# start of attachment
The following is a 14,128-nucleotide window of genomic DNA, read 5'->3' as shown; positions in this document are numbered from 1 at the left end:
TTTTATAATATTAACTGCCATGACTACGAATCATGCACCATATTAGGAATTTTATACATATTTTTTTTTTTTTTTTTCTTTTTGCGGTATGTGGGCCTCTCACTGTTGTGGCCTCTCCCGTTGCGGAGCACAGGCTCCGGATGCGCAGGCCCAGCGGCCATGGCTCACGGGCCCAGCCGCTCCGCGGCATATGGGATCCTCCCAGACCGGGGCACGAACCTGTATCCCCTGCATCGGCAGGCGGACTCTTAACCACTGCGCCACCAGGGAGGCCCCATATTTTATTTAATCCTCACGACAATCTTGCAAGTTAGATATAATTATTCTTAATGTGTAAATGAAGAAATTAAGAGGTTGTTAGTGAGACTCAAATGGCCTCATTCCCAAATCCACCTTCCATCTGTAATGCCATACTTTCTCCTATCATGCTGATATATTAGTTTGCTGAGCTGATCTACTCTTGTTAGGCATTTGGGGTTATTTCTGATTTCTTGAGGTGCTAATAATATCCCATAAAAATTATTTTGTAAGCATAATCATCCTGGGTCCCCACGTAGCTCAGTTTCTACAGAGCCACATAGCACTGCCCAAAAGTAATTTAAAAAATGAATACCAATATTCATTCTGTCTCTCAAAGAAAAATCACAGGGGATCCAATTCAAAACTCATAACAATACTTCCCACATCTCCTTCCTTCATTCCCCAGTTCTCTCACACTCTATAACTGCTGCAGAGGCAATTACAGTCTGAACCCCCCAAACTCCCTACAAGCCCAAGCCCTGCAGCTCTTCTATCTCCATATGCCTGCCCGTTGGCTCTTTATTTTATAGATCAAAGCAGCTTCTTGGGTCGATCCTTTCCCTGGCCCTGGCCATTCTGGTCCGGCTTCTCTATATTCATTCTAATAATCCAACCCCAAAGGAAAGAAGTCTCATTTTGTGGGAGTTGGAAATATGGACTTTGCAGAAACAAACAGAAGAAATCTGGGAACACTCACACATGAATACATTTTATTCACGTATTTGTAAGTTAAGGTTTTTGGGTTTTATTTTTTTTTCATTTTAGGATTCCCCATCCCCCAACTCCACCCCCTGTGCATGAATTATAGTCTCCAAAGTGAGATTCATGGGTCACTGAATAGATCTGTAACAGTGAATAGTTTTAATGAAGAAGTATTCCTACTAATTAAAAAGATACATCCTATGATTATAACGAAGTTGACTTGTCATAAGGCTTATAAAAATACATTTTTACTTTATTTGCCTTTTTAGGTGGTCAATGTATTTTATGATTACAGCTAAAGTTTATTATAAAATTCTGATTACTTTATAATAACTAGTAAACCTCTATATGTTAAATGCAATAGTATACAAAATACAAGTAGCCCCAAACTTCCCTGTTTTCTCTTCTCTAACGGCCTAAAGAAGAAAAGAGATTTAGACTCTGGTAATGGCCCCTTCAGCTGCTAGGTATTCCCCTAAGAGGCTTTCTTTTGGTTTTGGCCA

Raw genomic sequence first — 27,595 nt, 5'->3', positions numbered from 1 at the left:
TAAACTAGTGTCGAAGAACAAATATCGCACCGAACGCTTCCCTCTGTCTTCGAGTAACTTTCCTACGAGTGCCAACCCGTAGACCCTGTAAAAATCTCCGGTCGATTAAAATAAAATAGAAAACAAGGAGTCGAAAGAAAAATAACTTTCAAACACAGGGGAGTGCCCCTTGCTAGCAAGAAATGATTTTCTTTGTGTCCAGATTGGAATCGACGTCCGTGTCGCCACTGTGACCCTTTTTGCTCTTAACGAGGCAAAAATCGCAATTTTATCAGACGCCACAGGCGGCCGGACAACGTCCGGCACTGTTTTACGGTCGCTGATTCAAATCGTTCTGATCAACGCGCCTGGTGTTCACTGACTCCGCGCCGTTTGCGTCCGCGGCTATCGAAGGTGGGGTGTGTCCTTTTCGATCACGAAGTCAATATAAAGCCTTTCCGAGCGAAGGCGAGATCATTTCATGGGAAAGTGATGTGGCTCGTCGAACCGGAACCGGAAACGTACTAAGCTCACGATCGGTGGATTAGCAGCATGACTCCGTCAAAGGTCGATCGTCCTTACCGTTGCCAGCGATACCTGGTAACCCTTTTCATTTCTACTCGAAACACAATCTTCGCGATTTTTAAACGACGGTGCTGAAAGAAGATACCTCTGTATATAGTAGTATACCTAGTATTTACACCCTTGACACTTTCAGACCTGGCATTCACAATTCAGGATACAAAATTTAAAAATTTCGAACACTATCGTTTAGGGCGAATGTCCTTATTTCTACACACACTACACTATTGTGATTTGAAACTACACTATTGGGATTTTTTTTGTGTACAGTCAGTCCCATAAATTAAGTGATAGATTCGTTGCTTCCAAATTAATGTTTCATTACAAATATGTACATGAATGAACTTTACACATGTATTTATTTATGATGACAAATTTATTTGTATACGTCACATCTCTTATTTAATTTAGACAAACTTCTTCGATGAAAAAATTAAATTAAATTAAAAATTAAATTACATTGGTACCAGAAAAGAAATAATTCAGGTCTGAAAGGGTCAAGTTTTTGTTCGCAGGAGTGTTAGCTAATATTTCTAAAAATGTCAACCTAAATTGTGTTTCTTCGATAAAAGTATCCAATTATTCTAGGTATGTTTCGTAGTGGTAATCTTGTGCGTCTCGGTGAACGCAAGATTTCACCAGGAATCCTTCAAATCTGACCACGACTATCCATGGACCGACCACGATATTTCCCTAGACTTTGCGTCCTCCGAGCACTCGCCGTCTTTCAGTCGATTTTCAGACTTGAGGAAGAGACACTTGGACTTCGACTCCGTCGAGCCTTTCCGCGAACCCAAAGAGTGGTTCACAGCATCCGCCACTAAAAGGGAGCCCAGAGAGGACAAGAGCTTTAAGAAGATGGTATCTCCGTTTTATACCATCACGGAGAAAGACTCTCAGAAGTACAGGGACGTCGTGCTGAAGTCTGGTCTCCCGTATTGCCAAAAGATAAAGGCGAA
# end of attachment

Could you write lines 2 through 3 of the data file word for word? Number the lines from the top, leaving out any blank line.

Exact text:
TTTTATAATATTAACTGCCATGACTACGAATCATGCACCATATTAGGAATTTTATACATATTTTTTTTTTTTTTTTTCTTTTTGCGGTATGTGGGCCTCTCACTGTTGTGGCCTCTCCCGTTGCGGAGCACAGGCTCCGGATGCGCAGGCCCAGCGGCCATGGCTCACGGGCCCAGCCGCTCCGCGGCATATGGGATCCTCCCAGACCGGGGCACGAACCTGTATCCCCTGCATCGGCAGGCGGACTCTTAACCACTGCGCCACCAGGGAGGCCCCATATTTTATTTAATCCTCACGACAATCTTGCAAGTTAGATATAATTATTCTTAATGTGTAAATGAAGAAATTAAGAGGTTGTTAGTGAGACTCAAATGGCCTCATTCCCAAATCCACCTTCCATCTGTAATGCCATACTTTCTCCTATCATGCTGATATATTAGTTTGCTGAGCTGATCTACTCTTGTTAGGCATTTGGGGTTATTTCTGATTTCTTGAGGTGCTAATAATATCCCATAAAAATTATTTTGTAAGCATAATCATCCTGGGTCCCCACGTAGCTCAGTTTCTACAGAGCCACATAGCACTGCCCAAAAGTAATTTAAAAAATGAATACCAATATTCATTCTGTCTCTCAAAGAAAAATCACAGGGGATCCAATTCAAAACTCATAACAATACTTCCCACATCTCCTTCCTTCATTCCCCAGTTCTCTCACACTCTATAACTGCTGCAGAGGCAATTACAGTCTGAACCCCCCAAACTCCCTACAAGCCCAAGCCCTGCAGCTCTTCTATCTCCATATGCCTGCCCGTTGGCTCTTTATTTTATAGATCAAAGCAGCTTCTTGGGTCGATCCTTTCCCTGGCCCTGGCCATTCTGGTCCGGCTTCTCTATATTCATTCTAATAATCCAACCCCAAAGGAAAGAAGTCTCATTTTGTGGGAGTTGGAAATATGGACTTTGCAGAAACAAACAGAAGAAATCTGGGAACACTCACACATGAATACATTTTATTCACGTATTTGTAAGTTAAGGTTTTTGGGTTTTATTTTTTTTTCATTTTAGGATTCCCCATCCCCCAACTCCACCCCCTGTGCATGAATTATAGTCTCCAAAGTGAGATTCATGGGTCACTGAATAGATCTGTAACAGTGAATAGTTTTAATGAAGAAGTATTCCTACTAATTAAAAAGATACATCCTATGATTATAACGAAGTTGACTTGTCATAAGGCTTATAAAAATACATTTTTACTTTATTTGCCTTTTTAGGTGGTCAATGTATTTTATGATTACAGCTAAAGTTTATTATAAAATTCTGATTACTTTATAATAACTAGTAAACCTCTATATGTTAAATGCAATAGTATACAAAATACAAGTAGCCCCAAACTTCCCTGTTTTCTCTTCTCTAACGGCCTAAAGAAGAAAAGAGATTTAGACTCTGGTAATGGCCCCTTCAGCTGCTAGGTATTCCCCTAAGAGGCTTTCTTTTGGTTTTGGCCA

Raw genomic sequence first — 27,595 nt, 5'->3', positions numbered from 1 at the left: